ROSS MCKITRICK, CATO INSTITUTE
A communications group at Yale University has put out a video that seems to be a rebuttal to a Dilbert cartoon by Scott Adams poking fun at climate scientists and their misplaced confidence in models. The video is full of impressive-looking scientists talking about charts and data and whatnot. It probably cost a lot to make and certainly involved a lot of time and effort. The most amazing thing, however, is that it actually proves the points being made in the Dilbert cartoon. Rather than debunking the cartoon, the scientists acted it out in slow motion.
The Dilbert cartoon begins with a climate scientist saying “human activity is warming the earth and will lead to a global catastrophe.” When challenged to explain how he knows that, he says they start with basic physical principles plus observations about the climate, which they then feed into models, pick and choose some of the outputs, then feed those into economic models, and voila. When asked, what if I don’t trust the economic models, the scientist retreats to an accusation of denialism.
The Yale video ends in exactly the same way. After a few minutes of what I will, for the moment, call “scientific information,” we see climatologist Andrew Dessler appear at the 4:28 mark to say “It’s inarguable, although some people still argue it – heh, heh.” As in, ah those science deniers.
What exactly is “inarguable”? By selective editing we are led to believe that everything said in the video is based on multiple independent lines of evidence carrying such overwhelming force that no rational observer could dispute it. Fine, let’s go to the 2:38 mark and watch someone named Sarah Myhre tell us what this inarguable science says.
“It’s irrefutable evidence that there are major consequences that come with climate warming, and that we take these Earth systems to be very stable, we take them for granted, and they’re not stable, they’re deeply unstable when you perturb the carbon system in the atmosphere.”
How does she know this? From models of course. These claims are not rooted in observations but in examining the entrails of model projections. But she has to pick and choose her models because they don’t all say what she claims they say. Some models show very little sensitivity to greenhouse gases. If we put the low-sensitivity results into economic models the results show that the economic impacts of warming are very low and possible even negative (i.e. a net benefit). And the section of the IPCC report that talks about the consequences of warming says:
For most economic sectors, the impact of climate change will be small relative to the impacts of other drivers (medium evidence, high agreement). Changes in population, age, income, technology, relative prices, lifestyle, regulation, governance, and many other aspects of socioeconomic development will have an impact on the supply and demand of economic goods and services that is large relative to the impact of climate change.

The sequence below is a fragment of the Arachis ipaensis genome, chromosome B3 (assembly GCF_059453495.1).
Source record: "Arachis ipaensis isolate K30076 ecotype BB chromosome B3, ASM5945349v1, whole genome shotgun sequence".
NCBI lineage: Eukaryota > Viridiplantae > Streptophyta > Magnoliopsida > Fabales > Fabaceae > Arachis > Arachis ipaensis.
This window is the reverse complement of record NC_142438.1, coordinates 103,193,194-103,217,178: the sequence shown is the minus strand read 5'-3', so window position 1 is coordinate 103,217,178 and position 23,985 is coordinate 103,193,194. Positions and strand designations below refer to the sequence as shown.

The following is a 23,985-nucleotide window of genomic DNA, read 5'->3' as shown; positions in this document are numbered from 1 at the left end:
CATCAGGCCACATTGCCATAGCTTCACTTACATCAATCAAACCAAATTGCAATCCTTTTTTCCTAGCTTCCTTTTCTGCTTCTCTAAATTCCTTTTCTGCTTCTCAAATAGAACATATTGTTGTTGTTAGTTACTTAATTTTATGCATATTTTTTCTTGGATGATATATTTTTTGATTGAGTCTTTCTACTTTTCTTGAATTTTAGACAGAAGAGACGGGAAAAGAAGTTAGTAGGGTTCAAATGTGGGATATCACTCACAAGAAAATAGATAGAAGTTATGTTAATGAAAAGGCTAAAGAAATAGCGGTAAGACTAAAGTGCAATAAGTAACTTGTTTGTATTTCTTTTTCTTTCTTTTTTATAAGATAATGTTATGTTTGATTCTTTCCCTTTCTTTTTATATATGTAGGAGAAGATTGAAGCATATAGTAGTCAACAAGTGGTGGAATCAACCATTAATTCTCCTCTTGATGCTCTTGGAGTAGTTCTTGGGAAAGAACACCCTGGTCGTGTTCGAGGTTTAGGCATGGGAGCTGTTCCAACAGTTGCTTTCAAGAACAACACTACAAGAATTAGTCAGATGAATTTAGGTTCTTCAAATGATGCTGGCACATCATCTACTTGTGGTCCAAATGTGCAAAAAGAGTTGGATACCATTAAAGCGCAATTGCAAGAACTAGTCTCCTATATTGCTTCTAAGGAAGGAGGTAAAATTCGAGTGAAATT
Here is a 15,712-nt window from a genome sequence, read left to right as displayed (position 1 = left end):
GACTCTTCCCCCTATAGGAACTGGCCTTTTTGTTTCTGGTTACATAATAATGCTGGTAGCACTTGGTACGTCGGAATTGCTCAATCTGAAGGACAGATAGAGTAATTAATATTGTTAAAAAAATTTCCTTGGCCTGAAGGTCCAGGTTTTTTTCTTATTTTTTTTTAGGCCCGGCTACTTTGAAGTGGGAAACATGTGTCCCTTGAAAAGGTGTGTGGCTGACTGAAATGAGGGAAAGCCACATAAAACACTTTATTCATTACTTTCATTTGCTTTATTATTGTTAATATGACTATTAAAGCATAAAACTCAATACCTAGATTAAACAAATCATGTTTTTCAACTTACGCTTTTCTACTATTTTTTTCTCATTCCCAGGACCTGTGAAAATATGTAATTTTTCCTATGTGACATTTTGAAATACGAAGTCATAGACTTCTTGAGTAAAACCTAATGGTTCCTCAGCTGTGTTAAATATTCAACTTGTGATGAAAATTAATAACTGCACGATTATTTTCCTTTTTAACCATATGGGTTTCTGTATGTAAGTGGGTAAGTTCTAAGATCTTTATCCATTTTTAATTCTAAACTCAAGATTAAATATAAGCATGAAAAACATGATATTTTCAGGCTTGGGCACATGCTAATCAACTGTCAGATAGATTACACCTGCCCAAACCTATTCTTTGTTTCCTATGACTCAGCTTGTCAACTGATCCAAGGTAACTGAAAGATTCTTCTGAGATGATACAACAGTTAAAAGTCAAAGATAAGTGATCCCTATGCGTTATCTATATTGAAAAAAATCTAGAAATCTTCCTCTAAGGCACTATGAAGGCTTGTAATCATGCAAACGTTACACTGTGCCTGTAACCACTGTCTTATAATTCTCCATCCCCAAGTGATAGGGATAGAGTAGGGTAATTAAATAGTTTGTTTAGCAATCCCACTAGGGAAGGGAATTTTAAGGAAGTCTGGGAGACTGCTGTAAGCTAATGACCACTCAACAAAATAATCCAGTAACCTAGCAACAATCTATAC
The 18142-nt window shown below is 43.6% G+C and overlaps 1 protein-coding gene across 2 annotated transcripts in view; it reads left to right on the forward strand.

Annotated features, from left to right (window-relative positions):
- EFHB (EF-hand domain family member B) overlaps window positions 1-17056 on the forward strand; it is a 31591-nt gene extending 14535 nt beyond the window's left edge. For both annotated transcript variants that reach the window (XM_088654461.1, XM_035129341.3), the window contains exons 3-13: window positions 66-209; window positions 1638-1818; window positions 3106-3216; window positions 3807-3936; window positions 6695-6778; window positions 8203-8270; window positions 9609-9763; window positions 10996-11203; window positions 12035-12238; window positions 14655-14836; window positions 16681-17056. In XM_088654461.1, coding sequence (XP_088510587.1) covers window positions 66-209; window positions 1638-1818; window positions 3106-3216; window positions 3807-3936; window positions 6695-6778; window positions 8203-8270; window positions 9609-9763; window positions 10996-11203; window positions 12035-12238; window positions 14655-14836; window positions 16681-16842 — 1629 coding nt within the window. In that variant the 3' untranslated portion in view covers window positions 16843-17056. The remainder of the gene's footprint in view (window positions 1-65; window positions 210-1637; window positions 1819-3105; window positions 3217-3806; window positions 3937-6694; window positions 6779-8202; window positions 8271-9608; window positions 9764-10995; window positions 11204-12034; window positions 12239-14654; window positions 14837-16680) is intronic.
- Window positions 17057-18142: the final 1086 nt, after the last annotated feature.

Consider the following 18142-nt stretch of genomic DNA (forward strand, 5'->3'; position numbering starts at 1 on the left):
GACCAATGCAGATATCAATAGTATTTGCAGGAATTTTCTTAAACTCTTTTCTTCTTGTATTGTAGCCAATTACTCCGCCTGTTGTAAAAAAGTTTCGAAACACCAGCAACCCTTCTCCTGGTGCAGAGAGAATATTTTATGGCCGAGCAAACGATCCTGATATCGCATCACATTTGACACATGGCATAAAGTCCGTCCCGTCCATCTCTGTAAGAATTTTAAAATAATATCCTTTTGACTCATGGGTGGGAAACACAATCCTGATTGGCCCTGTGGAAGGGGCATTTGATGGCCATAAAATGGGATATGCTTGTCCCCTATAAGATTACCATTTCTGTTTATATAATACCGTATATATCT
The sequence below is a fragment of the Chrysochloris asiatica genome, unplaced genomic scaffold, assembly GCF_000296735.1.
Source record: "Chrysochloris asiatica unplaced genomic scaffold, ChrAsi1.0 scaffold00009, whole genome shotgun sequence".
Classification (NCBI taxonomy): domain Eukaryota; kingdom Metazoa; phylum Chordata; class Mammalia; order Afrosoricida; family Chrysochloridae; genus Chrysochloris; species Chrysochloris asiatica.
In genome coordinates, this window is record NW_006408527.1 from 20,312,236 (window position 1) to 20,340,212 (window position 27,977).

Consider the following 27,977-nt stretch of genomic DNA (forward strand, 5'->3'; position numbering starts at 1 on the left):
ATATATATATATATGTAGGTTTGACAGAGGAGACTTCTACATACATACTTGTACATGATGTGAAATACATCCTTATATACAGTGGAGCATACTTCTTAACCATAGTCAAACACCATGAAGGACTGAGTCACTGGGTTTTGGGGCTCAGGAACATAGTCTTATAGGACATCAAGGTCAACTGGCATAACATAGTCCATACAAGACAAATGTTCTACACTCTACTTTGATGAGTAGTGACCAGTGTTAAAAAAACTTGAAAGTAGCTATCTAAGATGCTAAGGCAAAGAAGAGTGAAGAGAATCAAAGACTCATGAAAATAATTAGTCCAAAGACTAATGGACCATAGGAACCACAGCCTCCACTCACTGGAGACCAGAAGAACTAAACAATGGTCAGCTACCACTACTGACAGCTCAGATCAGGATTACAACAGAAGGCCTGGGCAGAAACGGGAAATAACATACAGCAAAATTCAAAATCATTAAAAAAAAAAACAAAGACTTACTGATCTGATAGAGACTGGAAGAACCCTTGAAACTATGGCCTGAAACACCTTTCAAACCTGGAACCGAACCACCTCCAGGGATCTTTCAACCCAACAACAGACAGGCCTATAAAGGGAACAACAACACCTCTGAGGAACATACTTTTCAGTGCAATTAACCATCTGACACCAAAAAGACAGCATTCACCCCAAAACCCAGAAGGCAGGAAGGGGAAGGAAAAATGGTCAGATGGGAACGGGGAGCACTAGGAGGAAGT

It goes on to show (Figure 10-1) that at low levels of warming the net economic effects are zero or positive. As to the climate being “deeply unstable” there’s hardly any point trying to debate that since these are not well-defined scientific words, but simple reflection on human experience will tell you that the climate system is pretty stable, at least on decadal and century time scales. The main thing to note is that she is claiming that changes to atmospheric CO2 levels have big warming effects on the climate and will cause a global catastrophe. And the only way she knows this is from looking at the outputs of models and ignoring the ones that look wrong to her. Granted she isn’t bald and doesn’t have a little beard, but otherwise she is almost verbatim the scientist in the cartoon.
Much of what she says in the video is unsubstantiated and sloppy. For instance she talks (2:14) about paleoclimatic indicators like tree rings, ice cores and sediment cores as if they are handy records of past climate conditions without acknowledging any of the known problems extracting climate information from such noisy sources.
Her most telling comment was the Freudian slip at 1:06 when she says “There is incredible agreement about the drivers of climate science.” What she meant (and quickly corrected herself to say) was “climate change.” But her comment is revealing as regards the incredible agreement—i.e. groupthink –that drives climate science, and the individuals who do the driving. Myhre’s Freudian slip comes right after a clip in which Michael Mann emphatically declares that there are dozens of lines of evidence that all come together, “telling us the same thing,” adding “that’s how science works.” Really? The lines of evidence regarding climate do not all lead to one uniform point of view, nor is that how science works. If that’s how science worked there would be no need for research. But that’s how activists see it, and that’s the view they impose to drive climate science along in service of the activist agenda. As Dr. Myhre herself wrote in a recent op-ed:
Our job is not to objectively document the decline of Earth’s biodiversity and humanity, so what does scientific leadership look like in this hot, dangerous world? We don’t need to all agree with each other – dissent is a healthy component of the scientific community. But, we do need to summon our voices and start shouting from rooftops: “We have options”, “We don’t have to settle for cataclysm”.